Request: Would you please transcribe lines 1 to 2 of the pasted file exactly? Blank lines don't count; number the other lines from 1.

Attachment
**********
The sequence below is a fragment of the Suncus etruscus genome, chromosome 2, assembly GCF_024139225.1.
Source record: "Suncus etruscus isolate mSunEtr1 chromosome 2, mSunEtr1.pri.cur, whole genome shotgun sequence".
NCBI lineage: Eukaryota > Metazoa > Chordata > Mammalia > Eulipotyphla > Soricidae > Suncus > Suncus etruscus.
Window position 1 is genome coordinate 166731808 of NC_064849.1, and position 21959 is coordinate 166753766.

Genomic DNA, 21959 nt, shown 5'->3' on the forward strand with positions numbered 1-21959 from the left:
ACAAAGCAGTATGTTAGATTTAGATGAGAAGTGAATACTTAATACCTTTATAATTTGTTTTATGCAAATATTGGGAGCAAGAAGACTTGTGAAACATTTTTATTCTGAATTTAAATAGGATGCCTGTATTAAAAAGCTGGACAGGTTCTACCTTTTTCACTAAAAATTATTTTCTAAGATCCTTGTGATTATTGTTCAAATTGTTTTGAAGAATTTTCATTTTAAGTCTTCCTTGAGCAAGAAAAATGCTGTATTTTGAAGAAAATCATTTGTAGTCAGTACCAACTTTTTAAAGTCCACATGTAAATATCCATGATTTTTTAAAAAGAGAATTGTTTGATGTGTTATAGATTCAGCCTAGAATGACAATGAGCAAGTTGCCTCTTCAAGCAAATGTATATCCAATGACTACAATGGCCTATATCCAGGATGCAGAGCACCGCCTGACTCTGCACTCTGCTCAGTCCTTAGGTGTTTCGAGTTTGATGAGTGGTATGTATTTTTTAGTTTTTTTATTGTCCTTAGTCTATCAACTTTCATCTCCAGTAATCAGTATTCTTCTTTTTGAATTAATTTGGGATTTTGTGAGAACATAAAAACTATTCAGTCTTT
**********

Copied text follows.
The sequence below is a fragment of the Suncus etruscus genome, chromosome 2, assembly GCF_024139225.1.
Source record: "Suncus etruscus isolate mSunEtr1 chromosome 2, mSunEtr1.pri.cur, whole genome shotgun sequence".